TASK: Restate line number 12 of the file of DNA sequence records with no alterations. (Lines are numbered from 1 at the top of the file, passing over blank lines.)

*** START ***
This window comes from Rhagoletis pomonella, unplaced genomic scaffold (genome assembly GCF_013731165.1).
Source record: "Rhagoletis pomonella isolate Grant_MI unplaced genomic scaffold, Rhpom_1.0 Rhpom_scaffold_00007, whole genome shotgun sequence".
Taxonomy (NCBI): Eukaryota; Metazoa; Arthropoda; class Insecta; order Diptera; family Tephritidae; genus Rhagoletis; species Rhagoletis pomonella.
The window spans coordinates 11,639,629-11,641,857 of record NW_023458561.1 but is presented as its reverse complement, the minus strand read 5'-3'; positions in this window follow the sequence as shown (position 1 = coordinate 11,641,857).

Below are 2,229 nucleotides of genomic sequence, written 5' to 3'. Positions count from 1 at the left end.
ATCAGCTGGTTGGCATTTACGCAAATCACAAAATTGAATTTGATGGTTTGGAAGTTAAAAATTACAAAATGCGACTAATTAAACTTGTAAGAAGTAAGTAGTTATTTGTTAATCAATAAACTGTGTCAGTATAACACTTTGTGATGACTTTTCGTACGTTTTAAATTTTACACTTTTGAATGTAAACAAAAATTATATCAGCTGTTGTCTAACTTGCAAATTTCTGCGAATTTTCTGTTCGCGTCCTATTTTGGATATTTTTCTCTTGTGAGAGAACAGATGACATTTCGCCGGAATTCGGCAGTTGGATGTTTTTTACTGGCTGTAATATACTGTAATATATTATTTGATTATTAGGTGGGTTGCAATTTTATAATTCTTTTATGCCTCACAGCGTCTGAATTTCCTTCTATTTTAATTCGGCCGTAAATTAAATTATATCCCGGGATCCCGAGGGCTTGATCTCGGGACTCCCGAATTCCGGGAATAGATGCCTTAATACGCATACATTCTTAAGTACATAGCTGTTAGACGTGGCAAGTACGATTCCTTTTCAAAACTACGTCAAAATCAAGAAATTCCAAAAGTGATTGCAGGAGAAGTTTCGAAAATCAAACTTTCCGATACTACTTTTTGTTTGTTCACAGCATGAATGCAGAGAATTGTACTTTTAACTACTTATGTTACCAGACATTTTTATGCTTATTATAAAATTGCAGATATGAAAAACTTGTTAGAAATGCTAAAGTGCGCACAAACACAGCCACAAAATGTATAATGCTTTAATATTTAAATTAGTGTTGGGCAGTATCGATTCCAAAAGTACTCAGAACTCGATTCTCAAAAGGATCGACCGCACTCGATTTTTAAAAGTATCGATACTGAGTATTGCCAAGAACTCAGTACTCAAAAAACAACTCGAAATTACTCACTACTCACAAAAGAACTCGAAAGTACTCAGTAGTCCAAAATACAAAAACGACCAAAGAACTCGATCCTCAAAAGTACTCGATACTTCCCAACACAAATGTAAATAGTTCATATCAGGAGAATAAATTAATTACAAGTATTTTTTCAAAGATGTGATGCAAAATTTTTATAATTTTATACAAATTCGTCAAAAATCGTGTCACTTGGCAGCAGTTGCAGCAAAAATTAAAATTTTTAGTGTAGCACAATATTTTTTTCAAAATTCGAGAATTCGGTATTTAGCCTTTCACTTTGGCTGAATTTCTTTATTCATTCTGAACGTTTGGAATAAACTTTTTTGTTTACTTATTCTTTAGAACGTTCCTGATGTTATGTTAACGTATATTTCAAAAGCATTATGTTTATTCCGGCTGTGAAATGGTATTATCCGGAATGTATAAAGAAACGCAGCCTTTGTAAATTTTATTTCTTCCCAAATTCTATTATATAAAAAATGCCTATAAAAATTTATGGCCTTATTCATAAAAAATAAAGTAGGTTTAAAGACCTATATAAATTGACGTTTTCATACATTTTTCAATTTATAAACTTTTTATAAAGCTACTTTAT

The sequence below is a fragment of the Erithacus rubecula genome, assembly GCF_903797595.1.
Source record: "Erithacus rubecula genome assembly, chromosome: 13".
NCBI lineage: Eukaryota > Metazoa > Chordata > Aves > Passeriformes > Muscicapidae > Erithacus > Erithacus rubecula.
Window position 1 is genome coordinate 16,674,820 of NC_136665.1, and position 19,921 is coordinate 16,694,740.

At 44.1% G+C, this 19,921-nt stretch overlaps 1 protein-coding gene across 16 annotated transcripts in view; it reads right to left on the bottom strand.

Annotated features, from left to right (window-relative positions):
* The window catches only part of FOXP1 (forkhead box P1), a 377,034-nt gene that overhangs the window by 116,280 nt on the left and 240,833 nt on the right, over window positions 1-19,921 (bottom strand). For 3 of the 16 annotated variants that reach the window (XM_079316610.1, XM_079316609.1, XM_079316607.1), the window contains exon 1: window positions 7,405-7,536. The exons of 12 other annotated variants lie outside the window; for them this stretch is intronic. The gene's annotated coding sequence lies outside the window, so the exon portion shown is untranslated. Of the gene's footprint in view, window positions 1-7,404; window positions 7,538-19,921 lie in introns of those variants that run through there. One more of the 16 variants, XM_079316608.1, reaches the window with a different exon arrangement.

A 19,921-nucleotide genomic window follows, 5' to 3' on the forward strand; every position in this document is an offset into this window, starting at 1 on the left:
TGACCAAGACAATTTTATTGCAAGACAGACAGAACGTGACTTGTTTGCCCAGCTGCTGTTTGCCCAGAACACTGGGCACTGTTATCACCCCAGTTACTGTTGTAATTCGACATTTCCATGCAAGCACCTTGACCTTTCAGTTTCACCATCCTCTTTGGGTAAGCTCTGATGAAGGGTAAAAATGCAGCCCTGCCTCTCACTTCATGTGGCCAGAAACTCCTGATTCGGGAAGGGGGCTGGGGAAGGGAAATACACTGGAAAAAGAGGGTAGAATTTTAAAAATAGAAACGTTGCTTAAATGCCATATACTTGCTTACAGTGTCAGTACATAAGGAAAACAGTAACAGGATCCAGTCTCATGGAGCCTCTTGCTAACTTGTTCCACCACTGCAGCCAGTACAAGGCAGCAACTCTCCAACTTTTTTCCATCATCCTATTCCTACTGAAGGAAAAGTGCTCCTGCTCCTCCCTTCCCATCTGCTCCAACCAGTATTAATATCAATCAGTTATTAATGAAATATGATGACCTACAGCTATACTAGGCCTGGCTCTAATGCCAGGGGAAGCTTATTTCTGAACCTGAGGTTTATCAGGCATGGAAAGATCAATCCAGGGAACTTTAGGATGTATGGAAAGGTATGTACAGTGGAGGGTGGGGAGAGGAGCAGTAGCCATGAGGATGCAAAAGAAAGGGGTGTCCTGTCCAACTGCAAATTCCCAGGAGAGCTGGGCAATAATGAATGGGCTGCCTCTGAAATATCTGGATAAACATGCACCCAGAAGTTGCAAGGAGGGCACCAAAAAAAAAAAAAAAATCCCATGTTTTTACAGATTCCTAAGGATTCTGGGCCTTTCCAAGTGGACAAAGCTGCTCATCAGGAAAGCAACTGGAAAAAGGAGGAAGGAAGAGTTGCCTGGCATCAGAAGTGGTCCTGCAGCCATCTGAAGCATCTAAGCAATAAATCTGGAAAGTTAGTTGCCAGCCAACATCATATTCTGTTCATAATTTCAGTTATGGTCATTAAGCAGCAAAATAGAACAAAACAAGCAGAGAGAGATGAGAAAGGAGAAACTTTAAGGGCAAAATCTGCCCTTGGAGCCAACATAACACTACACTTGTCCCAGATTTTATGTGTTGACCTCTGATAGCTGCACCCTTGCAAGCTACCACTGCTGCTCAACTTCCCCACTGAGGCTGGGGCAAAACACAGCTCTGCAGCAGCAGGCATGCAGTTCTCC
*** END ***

Annotated features, from left to right (window-relative positions):